7 Areas Highlight How We Are Not in a Housing Market Like 15 Years Ago
Whether you were an owner or renter in 2006 to 2010 timeframe, you saw all the drama that ensued from the mortgage meltdown and subsequent mortgage foreclosure crisis.
That was then. This is now.
And this chart could make the difference in you making, I’m saying this politely, educated and wise decisions or just plain dumb, ill-informed ones.
Take a look at data from the Chief Economist at the National Association of Realtors:
Do you see the row on subprime loans? Not an issue. No longer does a pulse qualify you for a loan. If you have any doubts on that, ask anyone who has recently purchased a home.
I remember the days when foreclosures, short sales and deed in lieu (hand over your keys for your home) were all-to-common.
Today, 39% of homes don’t have a mortgage and a strong majority of homes have significant equity in them. Should a homeowner face a crisis and have to sell, they are more likely than not able to sell and have money after the sale to help them get through the crisis.
No need for foreclosure or other stressed deal.
The data just paints a completely different picture of where we are now vs where we were then.
And the opportunity with the current market is that buyers aren’t facing the stiff competition they were when interest rates were abnormally low.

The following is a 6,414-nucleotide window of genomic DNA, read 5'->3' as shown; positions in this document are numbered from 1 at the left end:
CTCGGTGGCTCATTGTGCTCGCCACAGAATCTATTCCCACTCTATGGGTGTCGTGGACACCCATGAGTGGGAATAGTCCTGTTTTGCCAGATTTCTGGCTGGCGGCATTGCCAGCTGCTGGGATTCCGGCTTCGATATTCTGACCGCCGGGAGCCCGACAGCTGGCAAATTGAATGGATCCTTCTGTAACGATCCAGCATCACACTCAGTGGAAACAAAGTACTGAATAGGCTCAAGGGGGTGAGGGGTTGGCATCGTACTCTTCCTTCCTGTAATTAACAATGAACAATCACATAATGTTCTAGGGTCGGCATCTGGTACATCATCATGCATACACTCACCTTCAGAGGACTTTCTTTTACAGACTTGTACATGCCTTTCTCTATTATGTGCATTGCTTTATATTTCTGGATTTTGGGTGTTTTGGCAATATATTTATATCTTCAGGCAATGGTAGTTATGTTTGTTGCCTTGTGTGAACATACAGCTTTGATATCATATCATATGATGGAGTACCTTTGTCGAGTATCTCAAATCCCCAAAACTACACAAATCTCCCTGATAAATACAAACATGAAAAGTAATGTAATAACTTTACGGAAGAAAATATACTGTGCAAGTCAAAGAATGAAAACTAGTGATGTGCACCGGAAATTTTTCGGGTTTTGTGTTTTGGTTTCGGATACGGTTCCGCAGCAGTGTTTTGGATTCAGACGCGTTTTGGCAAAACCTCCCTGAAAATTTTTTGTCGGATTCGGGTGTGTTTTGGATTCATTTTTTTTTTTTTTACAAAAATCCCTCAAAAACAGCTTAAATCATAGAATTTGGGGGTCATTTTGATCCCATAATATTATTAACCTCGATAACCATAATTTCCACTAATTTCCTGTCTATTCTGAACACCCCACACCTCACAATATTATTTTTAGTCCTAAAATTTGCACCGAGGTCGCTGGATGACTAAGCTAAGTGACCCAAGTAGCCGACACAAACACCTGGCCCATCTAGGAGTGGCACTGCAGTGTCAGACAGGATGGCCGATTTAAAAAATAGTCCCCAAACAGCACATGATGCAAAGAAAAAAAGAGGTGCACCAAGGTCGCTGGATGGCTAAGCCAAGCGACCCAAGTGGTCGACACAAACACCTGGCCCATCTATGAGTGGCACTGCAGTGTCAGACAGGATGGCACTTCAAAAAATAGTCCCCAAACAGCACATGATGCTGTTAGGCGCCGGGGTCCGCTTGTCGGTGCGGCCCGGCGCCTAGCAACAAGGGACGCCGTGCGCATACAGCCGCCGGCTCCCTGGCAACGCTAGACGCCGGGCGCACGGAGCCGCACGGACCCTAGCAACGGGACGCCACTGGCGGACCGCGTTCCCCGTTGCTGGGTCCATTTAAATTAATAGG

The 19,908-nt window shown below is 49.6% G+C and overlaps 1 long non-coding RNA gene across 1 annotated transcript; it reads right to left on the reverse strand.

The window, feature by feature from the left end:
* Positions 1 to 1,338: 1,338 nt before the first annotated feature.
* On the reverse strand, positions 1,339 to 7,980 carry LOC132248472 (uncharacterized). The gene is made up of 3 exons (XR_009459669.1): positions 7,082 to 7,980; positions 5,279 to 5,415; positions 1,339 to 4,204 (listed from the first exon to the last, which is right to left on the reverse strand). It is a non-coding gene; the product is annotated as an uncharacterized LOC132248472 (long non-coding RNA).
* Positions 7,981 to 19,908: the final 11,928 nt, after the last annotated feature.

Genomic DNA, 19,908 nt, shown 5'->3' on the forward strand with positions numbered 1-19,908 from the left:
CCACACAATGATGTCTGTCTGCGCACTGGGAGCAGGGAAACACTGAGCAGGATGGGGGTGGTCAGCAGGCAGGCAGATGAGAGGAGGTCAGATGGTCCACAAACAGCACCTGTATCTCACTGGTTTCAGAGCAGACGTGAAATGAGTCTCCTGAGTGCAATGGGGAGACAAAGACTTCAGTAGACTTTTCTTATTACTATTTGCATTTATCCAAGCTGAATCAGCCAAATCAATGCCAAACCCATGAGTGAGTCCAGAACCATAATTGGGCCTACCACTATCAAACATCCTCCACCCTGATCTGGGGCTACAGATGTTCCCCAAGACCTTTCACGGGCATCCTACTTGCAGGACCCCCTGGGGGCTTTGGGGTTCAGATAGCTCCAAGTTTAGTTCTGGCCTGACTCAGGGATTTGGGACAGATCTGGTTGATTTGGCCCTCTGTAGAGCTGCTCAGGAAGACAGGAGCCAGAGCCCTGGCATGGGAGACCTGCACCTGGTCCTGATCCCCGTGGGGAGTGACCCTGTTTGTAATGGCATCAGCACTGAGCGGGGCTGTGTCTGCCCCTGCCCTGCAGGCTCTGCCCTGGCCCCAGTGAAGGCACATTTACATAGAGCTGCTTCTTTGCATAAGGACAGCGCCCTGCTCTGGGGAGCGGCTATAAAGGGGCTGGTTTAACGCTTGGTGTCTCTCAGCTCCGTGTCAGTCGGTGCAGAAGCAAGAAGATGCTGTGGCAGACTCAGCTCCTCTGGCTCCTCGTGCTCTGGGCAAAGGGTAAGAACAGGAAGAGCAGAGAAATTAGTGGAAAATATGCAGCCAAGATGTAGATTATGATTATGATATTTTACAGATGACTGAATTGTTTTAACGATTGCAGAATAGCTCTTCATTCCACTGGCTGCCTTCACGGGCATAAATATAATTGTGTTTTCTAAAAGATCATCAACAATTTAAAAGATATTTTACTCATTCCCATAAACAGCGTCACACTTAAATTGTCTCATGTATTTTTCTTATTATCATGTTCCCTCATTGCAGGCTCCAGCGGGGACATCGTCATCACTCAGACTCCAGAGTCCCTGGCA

A 2023 forecast from the National Association Realtors projected, “While 2022 may be remembered as a year of housing volatility, 2023 likely will become a year of long-lost normalcy returning to the market... mortgage rates are expected to stabilize while home sales and prices moderate after recent highs...”
I am seeing a change as the interest rates are trickling downward. Buyers are picking up interest and starting the conversations about next steps.
Let me make a plug for one of my lenders. If you’re ready to buy, you have solid income and good credit scores, but you just don’t have a lot of money for downpayment and closing costs, my lender may be able to help with downpayment assistance.
For first time homebuyers, a $10,000 to $12,500 grant can make a significant difference in getting started on buying a home.
As the former Assistant Secretary of Housing, David Stevens, said, “…be advised…this may be the one and only window for the next few years to get into a buyer’s market. And remember…as the Federal Reserve data shows…home prices only go up and always recover from recessions no matter how mild or severe. Long term homeowners should view this market…right now…as a unique buying opportunity.”
I welcome your thoughts.
- Next post I’m going to address the top requirement to consider when selling your home.
- The 30 year mortgage, as of today’s writing, on a $500k loan with 5% downpayment and credit score of 740+ is 6.383%.